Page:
|Some careers are known to be risky, but the practice of law typically is not one of them. Yet lawyers are exposed daily to the scary risk of criminal consequences for the practice of law. Terry Christensen, a respected member of the California bar, hired a private investigator, Anthony Pellicano, for a client's divorce case. Christensen now finds himself charged in a criminal indictment, which alleges that the investigator conducted illegal wiretaps and Christensen used information gleaned from the wiretaps to secure a litigation advantage.1 Christensen faces two counts of conspiracy and wiretapping.2 Whatever the outcome of the case, Christensen--a civil attorney litigating a civil case--has been charged with crimes, and the fact that he may be vindicated at trial will do little to remedy the damage to his reputation.
Unfortunately, situations like Christensen's are not unique. More typically, civil litigators, whose very role some consider to be obstructionist, are charged with obstruction of justice rather than conspiracy. This is so because under current law, the line between laudable, ethically mandated, zealous advocacy and criminal obstruction of justice is not always clearly demarcated.
Consider a scenario in which a lawsuit challenges a drug manufacturer's advance knowledge of risks posed by one of the company's drugs. A subpoena calls for production of all studies conducted by the company regarding the drug. The manufacturer's lawyer knows the company created an affiliate company expressly to study the effects of the drug, and that the affiliate, but not the named party defendant, is in possession of the study. Should the lawyer obtain a copy of the study from the affiliate and produce it? Alternatively, should the lawyer direct an associate to send a letter to opposing counsel indicating that the manufacturer possesses no documents responsive to the subpoena request?
Or consider the situation in which a lawyer is defending a corporate client on civil fraud allegations. The opposing party has issued a deposition subpoena to an employee of the corporate client. The corporation's lawyer does not realistically think the employee has any criminal fraud exposure and therefore concludes that the employee does not need representation separate from corporate counsel. Later, however, a question is posed in the employee's deposition, the answer to which may be harmful to the company. Should the corporate attorney counsel the employee to invoke his Fifth Amendment right to remain silent and not answer the question, or even advise the employee of the existence of that right?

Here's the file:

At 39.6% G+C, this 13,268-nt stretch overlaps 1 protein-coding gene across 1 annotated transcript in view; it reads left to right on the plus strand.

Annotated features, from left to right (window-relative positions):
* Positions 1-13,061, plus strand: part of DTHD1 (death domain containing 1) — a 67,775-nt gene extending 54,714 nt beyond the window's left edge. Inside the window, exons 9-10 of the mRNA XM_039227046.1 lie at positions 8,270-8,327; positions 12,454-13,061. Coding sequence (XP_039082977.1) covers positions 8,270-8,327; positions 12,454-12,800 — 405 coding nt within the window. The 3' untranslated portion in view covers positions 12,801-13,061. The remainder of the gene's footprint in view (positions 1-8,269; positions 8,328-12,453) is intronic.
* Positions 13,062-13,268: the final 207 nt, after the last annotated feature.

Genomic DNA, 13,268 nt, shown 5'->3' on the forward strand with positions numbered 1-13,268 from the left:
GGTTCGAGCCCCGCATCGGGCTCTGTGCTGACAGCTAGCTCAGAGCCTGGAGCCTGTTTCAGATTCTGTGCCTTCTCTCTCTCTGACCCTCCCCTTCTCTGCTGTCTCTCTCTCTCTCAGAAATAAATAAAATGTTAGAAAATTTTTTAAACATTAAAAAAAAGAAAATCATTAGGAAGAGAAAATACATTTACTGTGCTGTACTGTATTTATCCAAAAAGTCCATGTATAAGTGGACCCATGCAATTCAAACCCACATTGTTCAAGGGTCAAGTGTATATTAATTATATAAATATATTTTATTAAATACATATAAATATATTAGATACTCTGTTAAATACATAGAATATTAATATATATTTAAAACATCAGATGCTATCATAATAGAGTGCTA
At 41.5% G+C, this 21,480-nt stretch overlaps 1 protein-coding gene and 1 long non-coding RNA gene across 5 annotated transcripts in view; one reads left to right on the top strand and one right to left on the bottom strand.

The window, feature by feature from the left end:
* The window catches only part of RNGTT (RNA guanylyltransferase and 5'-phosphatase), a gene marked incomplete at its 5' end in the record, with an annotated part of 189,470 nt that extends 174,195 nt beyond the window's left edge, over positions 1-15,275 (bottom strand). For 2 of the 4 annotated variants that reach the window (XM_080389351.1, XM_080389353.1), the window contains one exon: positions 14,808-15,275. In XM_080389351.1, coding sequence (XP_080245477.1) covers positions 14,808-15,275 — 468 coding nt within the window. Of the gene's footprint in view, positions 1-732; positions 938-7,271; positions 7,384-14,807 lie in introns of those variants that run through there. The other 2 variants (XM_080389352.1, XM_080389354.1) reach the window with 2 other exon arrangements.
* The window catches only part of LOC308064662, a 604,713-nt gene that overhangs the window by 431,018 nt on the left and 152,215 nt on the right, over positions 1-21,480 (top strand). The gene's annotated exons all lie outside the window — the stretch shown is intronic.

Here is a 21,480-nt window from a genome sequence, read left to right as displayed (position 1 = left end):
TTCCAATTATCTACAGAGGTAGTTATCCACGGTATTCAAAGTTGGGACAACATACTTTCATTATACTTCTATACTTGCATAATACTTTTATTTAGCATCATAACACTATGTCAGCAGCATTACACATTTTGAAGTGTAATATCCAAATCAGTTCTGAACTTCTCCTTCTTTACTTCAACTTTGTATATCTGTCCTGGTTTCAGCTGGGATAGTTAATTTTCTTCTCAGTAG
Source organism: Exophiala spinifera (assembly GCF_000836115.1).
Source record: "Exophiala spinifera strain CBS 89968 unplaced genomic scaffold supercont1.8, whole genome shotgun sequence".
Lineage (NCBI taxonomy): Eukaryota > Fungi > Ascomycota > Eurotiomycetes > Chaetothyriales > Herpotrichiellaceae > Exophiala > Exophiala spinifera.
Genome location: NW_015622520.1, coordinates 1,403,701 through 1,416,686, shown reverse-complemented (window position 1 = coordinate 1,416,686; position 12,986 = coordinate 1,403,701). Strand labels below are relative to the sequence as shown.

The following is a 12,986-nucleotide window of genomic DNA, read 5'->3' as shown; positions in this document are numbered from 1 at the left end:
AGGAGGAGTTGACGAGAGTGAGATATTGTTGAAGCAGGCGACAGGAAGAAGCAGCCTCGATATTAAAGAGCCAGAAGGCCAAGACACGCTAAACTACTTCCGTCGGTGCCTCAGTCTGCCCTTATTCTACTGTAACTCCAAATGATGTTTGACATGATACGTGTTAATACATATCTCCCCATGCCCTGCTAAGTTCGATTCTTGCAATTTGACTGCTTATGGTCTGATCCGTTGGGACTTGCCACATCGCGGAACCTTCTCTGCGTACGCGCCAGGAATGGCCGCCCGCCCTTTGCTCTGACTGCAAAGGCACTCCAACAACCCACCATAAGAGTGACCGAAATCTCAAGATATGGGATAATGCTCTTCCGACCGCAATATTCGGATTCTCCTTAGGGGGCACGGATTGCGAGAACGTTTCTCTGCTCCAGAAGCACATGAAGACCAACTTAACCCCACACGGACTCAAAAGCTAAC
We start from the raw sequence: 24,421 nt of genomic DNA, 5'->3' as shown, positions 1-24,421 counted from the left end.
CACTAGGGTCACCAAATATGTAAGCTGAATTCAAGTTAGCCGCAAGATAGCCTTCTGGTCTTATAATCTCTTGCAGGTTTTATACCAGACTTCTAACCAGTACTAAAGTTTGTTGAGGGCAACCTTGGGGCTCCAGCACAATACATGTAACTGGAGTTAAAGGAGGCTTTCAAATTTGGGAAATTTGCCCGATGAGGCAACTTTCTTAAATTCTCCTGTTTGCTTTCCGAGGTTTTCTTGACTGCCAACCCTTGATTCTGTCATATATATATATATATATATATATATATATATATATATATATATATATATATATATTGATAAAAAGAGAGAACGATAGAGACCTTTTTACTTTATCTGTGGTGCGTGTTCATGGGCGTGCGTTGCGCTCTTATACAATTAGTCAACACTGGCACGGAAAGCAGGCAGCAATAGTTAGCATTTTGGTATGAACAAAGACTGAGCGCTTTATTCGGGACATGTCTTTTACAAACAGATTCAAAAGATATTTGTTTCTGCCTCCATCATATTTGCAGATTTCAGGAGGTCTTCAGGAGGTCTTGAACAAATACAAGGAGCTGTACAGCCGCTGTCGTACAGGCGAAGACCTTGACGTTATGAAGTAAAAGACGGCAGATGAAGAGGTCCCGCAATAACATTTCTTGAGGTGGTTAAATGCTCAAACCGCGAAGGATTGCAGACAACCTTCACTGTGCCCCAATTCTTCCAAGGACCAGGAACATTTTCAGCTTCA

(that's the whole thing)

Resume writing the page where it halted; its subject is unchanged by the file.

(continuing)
Suppose another attorney is hired by the corporation's lawyer to represent the employee and to advise him whether to assert his Fifth Amendment right in the deposition. The new lawyer's fees are paid by the corporate client. The new lawyer recognizes that if the corporation's lawyer is pleased with his performance, further referrals of business will likely follow. The witness's lawyer also recognizes that his client's testimony will be harmful to the corporation's legal interest but his client is unlikely to suffer criminal prosecution. Should the new lawyer advise his client to assert his Fifth Amendment right and decline to answer?
As these scenarios and many others illustrate, even lawyers whose practice is limited entirely to civil litigation may find themselves enmeshed in situations calling for a nuanced understanding of criminal law. The legal ethics rules in many states are silent or vague on a number of topics, including the dilemmas posed by these scenarios.3 Compounding the problem is the fact that all attorneys are ethically required to zealously represent their clients.4 As a result, an attorney may, in some instances, be ethically bound to approach the line between ethical and unethical conduct. Because most states' ethical codes are silent as to the precise location of that line, or define the line by reference to the criminal code, the de facto or de jure ethical line is drawn when the attorney's conduct becomes criminal.5 This may mean that ethically representing a client requires attorneys to strive for the best result for their clients using all methods just short of committing a crime.6
A conservative approach advocated by some commentators is to never communicate to a nonclient witness anything that could be perceived as legal advice.7 That approach, however, leaves unresolved many questions for a corporate attorney like the one in the second scenario, defending a corporate client and pondering how to counsel a corporate employee witness, unless he or she is prepared to recommend that the corporate client hire an attorney for every potential employee-witness in the lawsuit. In addition, adopting a conservative approach to challenging ethical questions may result in the lawyer's representation falling below the standards of zealous advocacy. Indeed, in the context of criminalizing attorney conduct, Justice Antonin Scalia has warned of the dangers of chilling legitimate advocacy.8
Nuts and Bolts of Obstruction of Justice Law
Criminal practitioners refer to "obstruction of justice" as a collective term for a series of federal crimes. Conduct by a lawyer may constitute obstruction of justice in violation of Title 18 United States Code Sections 1503 or 1512, if the following elements are present:
1) The existence of a "pending proceeding."